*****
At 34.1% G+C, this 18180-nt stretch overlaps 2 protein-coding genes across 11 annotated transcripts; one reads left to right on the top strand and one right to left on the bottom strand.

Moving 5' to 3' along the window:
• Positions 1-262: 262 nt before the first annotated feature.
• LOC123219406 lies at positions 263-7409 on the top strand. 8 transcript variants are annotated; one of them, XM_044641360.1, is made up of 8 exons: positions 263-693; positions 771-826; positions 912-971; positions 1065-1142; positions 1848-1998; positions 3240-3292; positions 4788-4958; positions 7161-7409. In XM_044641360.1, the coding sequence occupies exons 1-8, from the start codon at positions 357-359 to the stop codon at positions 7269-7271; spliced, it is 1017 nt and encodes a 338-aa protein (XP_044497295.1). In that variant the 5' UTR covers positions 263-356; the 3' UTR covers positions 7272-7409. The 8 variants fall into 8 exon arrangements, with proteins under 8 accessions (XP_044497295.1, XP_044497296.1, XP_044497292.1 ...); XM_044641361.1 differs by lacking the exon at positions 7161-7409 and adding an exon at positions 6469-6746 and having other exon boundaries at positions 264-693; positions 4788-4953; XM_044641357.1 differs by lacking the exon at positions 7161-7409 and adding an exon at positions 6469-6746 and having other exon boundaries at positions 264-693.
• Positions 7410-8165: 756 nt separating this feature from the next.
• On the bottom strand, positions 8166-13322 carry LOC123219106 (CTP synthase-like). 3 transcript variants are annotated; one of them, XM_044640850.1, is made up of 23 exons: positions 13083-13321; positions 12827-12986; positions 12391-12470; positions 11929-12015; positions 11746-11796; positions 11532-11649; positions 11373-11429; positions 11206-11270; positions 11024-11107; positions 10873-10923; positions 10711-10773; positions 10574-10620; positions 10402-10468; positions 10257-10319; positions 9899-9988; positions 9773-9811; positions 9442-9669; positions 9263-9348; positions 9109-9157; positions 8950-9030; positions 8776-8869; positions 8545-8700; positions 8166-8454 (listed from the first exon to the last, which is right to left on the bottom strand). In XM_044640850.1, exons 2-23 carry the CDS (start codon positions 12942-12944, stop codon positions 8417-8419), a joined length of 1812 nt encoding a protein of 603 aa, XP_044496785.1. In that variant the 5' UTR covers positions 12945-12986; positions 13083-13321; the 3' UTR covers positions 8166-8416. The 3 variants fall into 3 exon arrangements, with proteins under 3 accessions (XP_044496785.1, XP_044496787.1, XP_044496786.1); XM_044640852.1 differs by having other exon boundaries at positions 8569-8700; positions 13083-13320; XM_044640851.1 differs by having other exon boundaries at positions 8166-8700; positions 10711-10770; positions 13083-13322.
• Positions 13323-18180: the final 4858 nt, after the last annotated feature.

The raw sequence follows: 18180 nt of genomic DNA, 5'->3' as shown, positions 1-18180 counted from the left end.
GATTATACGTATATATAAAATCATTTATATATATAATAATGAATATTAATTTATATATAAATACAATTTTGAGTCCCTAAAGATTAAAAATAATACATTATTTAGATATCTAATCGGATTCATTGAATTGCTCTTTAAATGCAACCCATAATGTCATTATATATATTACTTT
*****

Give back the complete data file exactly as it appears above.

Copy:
At 34.1% G+C, this 18180-nt stretch overlaps 2 protein-coding genes across 11 annotated transcripts; one reads left to right on the top strand and one right to left on the bottom strand.

Moving 5' to 3' along the window:
• Positions 1-262: 262 nt before the first annotated feature.
• LOC123219406 lies at positions 263-7409 on the top strand. 8 transcript variants are annotated; one of them, XM_044641360.1, is made up of 8 exons: positions 263-693; positions 771-826; positions 912-971; positions 1065-1142; positions 1848-1998; positions 3240-3292; positions 4788-4958; positions 7161-7409. In XM_044641360.1, the coding sequence occupies exons 1-8, from the start codon at positions 357-359 to the stop codon at positions 7269-7271; spliced, it is 1017 nt and encodes a 338-aa protein (XP_044497295.1). In that variant the 5' UTR covers positions 263-356; the 3' UTR covers positions 7272-7409. The 8 variants fall into 8 exon arrangements, with proteins under 8 accessions (XP_044497295.1, XP_044497296.1, XP_044497292.1 ...); XM_044641361.1 differs by lacking the exon at positions 7161-7409 and adding an exon at positions 6469-6746 and having other exon boundaries at positions 264-693; positions 4788-4953; XM_044641357.1 differs by lacking the exon at positions 7161-7409 and adding an exon at positions 6469-6746 and having other exon boundaries at positions 264-693.
• Positions 7410-8165: 756 nt separating this feature from the next.
• On the bottom strand, positions 8166-13322 carry LOC123219106 (CTP synthase-like). 3 transcript variants are annotated; one of them, XM_044640850.1, is made up of 23 exons: positions 13083-13321; positions 12827-12986; positions 12391-12470; positions 11929-12015; positions 11746-11796; positions 11532-11649; positions 11373-11429; positions 11206-11270; positions 11024-11107; positions 10873-10923; positions 10711-10773; positions 10574-10620; positions 10402-10468; positions 10257-10319; positions 9899-9988; positions 9773-9811; positions 9442-9669; positions 9263-9348; positions 9109-9157; positions 8950-9030; positions 8776-8869; positions 8545-8700; positions 8166-8454 (listed from the first exon to the last, which is right to left on the bottom strand). In XM_044640850.1, exons 2-23 carry the CDS (start codon positions 12942-12944, stop codon positions 8417-8419), a joined length of 1812 nt encoding a protein of 603 aa, XP_044496785.1. In that variant the 5' UTR covers positions 12945-12986; positions 13083-13321; the 3' UTR covers positions 8166-8416. The 3 variants fall into 3 exon arrangements, with proteins under 3 accessions (XP_044496785.1, XP_044496787.1, XP_044496786.1); XM_044640852.1 differs by having other exon boundaries at positions 8569-8700; positions 13083-13320; XM_044640851.1 differs by having other exon boundaries at positions 8166-8700; positions 10711-10770; positions 13083-13322.
• Positions 13323-18180: the final 4858 nt, after the last annotated feature.

The raw sequence follows: 18180 nt of genomic DNA, 5'->3' as shown, positions 1-18180 counted from the left end.
GATTATACGTATATATAAAATCATTTATATATATAATAATGAATATTAATTTATATATAAATACAATTTTGAGTCCCTAAAGATTAAAAATAATACATTATTTAGATATCTAATCGGATTCATTGAATTGCTCTTTAAATGCAACCCATAATGTCATTATATATATTACTTT